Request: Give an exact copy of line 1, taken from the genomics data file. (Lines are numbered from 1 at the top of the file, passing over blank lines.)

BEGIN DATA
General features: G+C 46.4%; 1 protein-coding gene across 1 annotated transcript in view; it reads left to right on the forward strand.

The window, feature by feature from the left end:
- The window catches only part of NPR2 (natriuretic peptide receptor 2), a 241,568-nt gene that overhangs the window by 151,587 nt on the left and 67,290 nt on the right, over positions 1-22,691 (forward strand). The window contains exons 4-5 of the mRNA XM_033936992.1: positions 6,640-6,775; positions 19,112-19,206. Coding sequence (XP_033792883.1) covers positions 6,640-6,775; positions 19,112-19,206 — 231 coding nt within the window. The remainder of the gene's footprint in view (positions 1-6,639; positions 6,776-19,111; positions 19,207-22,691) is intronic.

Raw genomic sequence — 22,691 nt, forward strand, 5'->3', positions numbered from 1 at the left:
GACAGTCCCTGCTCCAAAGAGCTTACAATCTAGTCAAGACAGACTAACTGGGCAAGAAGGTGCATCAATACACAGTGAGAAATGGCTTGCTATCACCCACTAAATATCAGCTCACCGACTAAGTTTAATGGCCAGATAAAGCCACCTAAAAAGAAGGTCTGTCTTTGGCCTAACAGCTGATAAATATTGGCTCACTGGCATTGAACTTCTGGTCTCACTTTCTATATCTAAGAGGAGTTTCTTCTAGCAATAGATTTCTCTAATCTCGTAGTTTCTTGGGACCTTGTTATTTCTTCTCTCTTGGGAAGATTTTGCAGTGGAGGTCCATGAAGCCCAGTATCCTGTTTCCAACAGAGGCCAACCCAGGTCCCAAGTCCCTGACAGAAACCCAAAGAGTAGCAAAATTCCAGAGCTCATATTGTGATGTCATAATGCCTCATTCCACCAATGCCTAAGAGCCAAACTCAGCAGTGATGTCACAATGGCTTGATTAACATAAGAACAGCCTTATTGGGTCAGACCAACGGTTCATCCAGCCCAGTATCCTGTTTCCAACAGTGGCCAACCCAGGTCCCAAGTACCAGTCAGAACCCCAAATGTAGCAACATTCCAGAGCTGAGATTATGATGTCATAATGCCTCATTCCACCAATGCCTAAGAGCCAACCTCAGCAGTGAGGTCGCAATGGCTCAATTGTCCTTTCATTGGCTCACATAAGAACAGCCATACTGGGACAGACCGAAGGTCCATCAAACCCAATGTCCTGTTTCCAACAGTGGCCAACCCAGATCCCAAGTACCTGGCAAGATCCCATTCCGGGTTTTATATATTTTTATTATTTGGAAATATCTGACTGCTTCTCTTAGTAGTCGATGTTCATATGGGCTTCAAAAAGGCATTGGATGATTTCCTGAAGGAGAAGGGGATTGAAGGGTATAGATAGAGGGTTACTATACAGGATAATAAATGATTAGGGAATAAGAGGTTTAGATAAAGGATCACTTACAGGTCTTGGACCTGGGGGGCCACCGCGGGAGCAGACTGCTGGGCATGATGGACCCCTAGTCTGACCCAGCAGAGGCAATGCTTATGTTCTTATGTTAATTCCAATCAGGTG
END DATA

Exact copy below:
General features: G+C 46.4%; 1 protein-coding gene across 1 annotated transcript in view; it reads left to right on the forward strand.